Sunday, December 12, 2010

The Front National

It's been a while since I've written about the Front National, but Marine Le Pen has put the party she hopes to inherit from her father back on the front pages. Hers is a double discourse: on the one hand, she wants to know why, if Michel Drucker can invite Olivier Besancenot and Jean-Luc Mélenchon to join him on the red couch, she can't be invited too. Not that she really wants to exchange banalities with M. Drucker, but it seems that the perennial host has become the touchstone of legitimacy in French political life: if Drucker can invite you, you're not beyond the pale. Firebrands can demonstrate their charm and receive anointment from the unctuous Drucker.

But on the other hand, Marine wants to demonstrate to the party faithful that she has taken from her father his knack for provocation, so she has raised the issue of Muslim "prayer in the streets" and zones in which shari'a has allegedly supplanted the laws of the Republic. (Perhaps Mlle Le Pen would be interested to know that the state of Oklahoma, gripped by similar fantasies, has outlawed the enforcement of shari'a within its borders.)

For a lucid commentary on all this, see Romain Pigenel's blog.

2 comments:

Romain P said...

Thank you for the link.

Anonymous said...

Thanks for the link!
Would you happen to know who Romain Pigenel is? He sounds young and articulate... I am getting tired of all the old guys from the Left that the radios keep inviting - in just a week, Jack Lang and Michel Rocard. Plus Duhamel who is ubiquitous on TV although he doesn't "analyze" anything anymore, just spouts what passes for wit. Also, there mustn't be many female pundits and political journalists and analysts, because seriously if you watch C'est dans l'air or Mots Croisés, there aren't any (ONE exception: Sylvie Brossolette.)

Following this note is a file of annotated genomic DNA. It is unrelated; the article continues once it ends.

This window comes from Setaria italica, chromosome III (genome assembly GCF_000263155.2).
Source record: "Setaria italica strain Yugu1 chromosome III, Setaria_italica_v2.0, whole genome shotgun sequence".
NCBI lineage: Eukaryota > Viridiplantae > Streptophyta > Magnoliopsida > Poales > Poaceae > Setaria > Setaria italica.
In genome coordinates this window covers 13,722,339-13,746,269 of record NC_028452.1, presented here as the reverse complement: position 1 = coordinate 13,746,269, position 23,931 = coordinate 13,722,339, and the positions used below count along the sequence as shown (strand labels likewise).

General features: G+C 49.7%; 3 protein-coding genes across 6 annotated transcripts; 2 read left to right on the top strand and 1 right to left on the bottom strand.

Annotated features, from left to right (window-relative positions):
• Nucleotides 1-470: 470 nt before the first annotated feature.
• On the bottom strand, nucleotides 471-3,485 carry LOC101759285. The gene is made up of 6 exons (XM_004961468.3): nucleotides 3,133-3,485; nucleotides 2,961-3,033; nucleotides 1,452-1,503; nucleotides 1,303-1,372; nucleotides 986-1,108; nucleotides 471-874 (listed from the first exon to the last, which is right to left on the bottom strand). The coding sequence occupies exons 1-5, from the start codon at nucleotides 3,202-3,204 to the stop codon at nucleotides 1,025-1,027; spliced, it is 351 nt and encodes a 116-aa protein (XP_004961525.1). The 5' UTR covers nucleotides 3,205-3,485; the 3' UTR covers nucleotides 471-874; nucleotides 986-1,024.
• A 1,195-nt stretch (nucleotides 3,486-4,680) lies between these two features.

Drucker I'm ok with since his program seems to be geared to the 55+ set and he still does his job well.

On Sunday Rama Yade and Najat Belkacem were on Fr2's 13h15 le dimanche and they were interesting. I understand Lang and Rocard used to be big deals in the 80s, but I don't understand how they are relevant in any way to current France.
They're not even old in a Jimmy Carter way, like, wise, that'd be Badinter or Debré for example. Why is France fascinated with guys who used to be important 25 years ago? Why ask them for top-notch radio shows rather than younger folks?
Pigenel may have things to say, for example...